Your health matters: Take time to make a ‘human connection’

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Your health matters: Take time to make a ‘human connection’

Ora Hirsch Pescovitz, M.D., Oakland University President

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All of us have been there: The moment when our phone or tablet gives us a uniquely 21st-century electronic nudge.

And then, as a Pavlovian response, we pick up our handy connection to the electronic world and scroll through the latest list of text messages, emails and images.

In moments, we’re transported to what’s happening in someone else’s world or to the latest popular distraction on YouTube.

If you’re reaching for your phone and asking yourself, “What’s next?” then, you might want to ask, “Do I have healthy social media habits?”

At some point, our electronic gadgets are controlling us, rather than vice versa. At a time in your life when your time is precious and effective time management is the difference between an average and a good grade, you might want to consider how you use social media.

Time spent on Facebook, Instagram, Twitter or Snapchat can be well spent connecting with family and friends. Indeed, I keep up with my daughters, son, in-law children and grandchildren by viewing snippets of their lives on social media.

If not controlled, however, social media can be an endless distraction and lead to a range of unhealthy habits.

Remember: Social media is a medium. Nothing can substitute for the real thing: Talking face-to-face and having a first-hand experience by making a connection with another person.

While social media keeps us in touch and part of a community, it can also breed a sense of isolation, and with a front-row seat to someone’s “exciting life,” it’s not unusual to think that we don’t measure up.

Take a moment to ask yourself: How often do you allow yourself to substitute a “social media” experience for a real connection? If you think of your phone as “your best friend,” then, well… we have to talk.

Here’s a simple approach to evaluate and get control of your social media habits.

Identify the following:

  • Frequency – How frequently do you check your phone and use social media? Do you feel anxious when you’re not updated on the latest social media posting or text?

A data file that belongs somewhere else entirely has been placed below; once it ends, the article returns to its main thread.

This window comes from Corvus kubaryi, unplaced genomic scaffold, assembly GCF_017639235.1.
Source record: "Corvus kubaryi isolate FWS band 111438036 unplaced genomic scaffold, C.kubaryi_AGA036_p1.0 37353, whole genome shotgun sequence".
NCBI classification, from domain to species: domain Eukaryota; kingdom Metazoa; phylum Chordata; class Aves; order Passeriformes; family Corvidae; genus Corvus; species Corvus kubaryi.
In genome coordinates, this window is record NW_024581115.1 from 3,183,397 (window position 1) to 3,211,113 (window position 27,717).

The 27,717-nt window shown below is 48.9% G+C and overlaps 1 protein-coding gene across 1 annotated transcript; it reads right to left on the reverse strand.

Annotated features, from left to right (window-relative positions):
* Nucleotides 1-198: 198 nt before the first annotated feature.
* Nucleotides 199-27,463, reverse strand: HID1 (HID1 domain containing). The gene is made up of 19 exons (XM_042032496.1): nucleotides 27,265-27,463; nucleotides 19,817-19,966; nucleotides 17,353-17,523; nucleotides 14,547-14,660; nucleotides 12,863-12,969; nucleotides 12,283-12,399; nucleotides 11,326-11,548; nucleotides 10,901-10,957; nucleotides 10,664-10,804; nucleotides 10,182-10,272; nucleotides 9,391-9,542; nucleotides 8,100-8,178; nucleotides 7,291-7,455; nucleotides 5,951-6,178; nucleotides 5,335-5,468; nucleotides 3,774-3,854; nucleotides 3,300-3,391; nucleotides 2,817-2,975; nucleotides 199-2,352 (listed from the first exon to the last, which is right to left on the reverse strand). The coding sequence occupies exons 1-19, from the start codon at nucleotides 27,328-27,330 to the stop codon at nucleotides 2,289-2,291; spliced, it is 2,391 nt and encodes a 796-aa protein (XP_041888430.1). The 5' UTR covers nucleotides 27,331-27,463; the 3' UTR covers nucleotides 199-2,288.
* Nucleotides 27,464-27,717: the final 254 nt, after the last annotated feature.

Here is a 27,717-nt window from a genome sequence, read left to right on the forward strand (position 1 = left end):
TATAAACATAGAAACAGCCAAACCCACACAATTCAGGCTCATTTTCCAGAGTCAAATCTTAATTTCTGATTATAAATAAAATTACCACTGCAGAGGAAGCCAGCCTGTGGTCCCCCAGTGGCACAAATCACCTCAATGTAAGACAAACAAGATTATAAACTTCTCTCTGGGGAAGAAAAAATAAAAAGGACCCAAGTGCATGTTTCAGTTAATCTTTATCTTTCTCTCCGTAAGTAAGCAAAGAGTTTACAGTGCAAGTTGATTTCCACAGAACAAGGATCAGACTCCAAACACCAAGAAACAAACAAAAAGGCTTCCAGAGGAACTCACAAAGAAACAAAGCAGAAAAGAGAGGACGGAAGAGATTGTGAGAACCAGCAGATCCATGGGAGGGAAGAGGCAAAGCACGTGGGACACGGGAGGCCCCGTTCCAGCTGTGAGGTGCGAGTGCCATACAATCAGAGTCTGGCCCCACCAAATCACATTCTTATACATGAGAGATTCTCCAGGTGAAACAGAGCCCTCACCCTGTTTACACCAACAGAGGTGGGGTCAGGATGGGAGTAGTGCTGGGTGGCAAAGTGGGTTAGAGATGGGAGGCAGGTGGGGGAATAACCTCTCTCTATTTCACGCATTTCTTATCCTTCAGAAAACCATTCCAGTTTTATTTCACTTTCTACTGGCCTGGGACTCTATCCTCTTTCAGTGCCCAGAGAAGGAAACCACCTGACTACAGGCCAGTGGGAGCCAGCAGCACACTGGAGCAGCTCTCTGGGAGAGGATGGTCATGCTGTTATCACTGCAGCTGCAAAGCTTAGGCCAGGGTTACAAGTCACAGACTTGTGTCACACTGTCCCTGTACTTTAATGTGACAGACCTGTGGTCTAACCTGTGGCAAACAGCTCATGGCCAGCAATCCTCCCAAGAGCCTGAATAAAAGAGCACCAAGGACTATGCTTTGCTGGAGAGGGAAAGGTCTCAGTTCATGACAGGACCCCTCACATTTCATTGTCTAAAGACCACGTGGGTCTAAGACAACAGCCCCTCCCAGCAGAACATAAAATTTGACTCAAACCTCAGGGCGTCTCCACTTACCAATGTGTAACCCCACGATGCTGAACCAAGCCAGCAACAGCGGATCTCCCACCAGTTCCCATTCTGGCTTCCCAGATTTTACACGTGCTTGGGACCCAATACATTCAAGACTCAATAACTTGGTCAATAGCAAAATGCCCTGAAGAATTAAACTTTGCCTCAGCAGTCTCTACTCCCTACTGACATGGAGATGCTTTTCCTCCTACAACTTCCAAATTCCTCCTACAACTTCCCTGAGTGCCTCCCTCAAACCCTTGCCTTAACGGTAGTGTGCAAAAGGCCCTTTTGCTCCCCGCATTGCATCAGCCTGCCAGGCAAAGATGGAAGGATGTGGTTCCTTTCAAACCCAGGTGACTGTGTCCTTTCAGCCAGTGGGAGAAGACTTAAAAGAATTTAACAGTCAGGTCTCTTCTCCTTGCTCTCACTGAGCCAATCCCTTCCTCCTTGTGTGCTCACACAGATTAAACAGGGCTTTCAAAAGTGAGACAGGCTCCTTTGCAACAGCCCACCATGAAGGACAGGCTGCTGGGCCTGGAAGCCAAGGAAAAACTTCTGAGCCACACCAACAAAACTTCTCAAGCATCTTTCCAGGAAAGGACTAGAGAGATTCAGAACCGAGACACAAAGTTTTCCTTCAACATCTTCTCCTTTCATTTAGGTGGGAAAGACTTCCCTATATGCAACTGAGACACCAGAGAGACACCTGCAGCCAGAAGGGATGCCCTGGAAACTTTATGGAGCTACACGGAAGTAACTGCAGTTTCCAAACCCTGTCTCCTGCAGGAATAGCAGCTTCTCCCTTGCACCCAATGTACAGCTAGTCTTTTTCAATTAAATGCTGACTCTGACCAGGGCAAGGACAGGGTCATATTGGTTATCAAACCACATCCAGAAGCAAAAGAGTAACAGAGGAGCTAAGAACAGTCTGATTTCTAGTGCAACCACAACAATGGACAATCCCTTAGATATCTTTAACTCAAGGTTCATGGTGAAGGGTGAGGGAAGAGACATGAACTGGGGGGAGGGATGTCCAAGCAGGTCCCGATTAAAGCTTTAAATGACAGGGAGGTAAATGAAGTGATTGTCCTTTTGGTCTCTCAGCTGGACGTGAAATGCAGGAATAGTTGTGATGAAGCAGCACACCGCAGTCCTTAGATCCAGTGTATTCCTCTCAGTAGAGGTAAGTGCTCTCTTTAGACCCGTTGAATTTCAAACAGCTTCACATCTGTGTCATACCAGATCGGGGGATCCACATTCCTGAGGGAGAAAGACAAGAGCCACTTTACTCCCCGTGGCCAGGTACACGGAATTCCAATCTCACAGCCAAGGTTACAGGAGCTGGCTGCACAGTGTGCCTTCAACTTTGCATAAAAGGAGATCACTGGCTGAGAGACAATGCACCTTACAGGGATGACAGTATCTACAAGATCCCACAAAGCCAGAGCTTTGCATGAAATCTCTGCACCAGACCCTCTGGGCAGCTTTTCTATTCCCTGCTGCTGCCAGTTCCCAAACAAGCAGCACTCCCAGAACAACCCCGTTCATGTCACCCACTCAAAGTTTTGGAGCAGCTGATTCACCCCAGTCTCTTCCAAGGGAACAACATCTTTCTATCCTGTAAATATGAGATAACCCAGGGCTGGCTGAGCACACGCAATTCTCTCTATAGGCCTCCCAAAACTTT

Are you enjoying social media? Or is it stressful and worrisome because you wonder how you’re being perceived, or that you’ll miss something?

  • What’s your purpose? – Know your intention. Are you catching up with a friend? Checking email? Or do you turn to social media to feel validated? Do you feel your self-image slipping away because you can’t stop making comparisons?
  • Escape or distraction – Trying to look busy by hiding in your phone isn’t a good habit. If you’re resorting to “getting lost” in the cybersphere when things are getting uncomfortable, that’s not a good choice. You probably need to find ways to cope – not escape.

If you’re struggling to respond to the above questions, you might want to better manage your social media habits.

  • Track yourself – Check the actual time spent on social media. There are apps that can track your time. Set limits. Rather than constantly checking for updates, set a time to look for updates. And, give yourself downtime. Unplug.
  • What’s your experience? – Set your agenda when it comes to what you’re looking for on social media. Stick to it. Unmanaged time probably will lead to unmanageable emotions and thoughts.
  • Who am I? – Don’t get lost in an e-personality. Remember your ethics, values and responsibility follow you everywhere, even in the social media world.

Social media isn’t going anywhere. There are so many great things about social media, but that doesn’t mean it should completely shape our behavior.  

While it’s healthy to use social media to keep connected with friends and family, keep informed, advertise and network. Don’t forget to make time for the best connection of all – a human connection.

If you’re feeling overwhelmed by social media, consider talking with an OU counselor. Call 248-370-3465, or visit:

We are here for you.


Ora Hirsch Pescovitz is president of Oakland University. She earned her medical degree from Northwestern University’s Feinberg School of Medicine. She has received numerous awards for her research and teaching.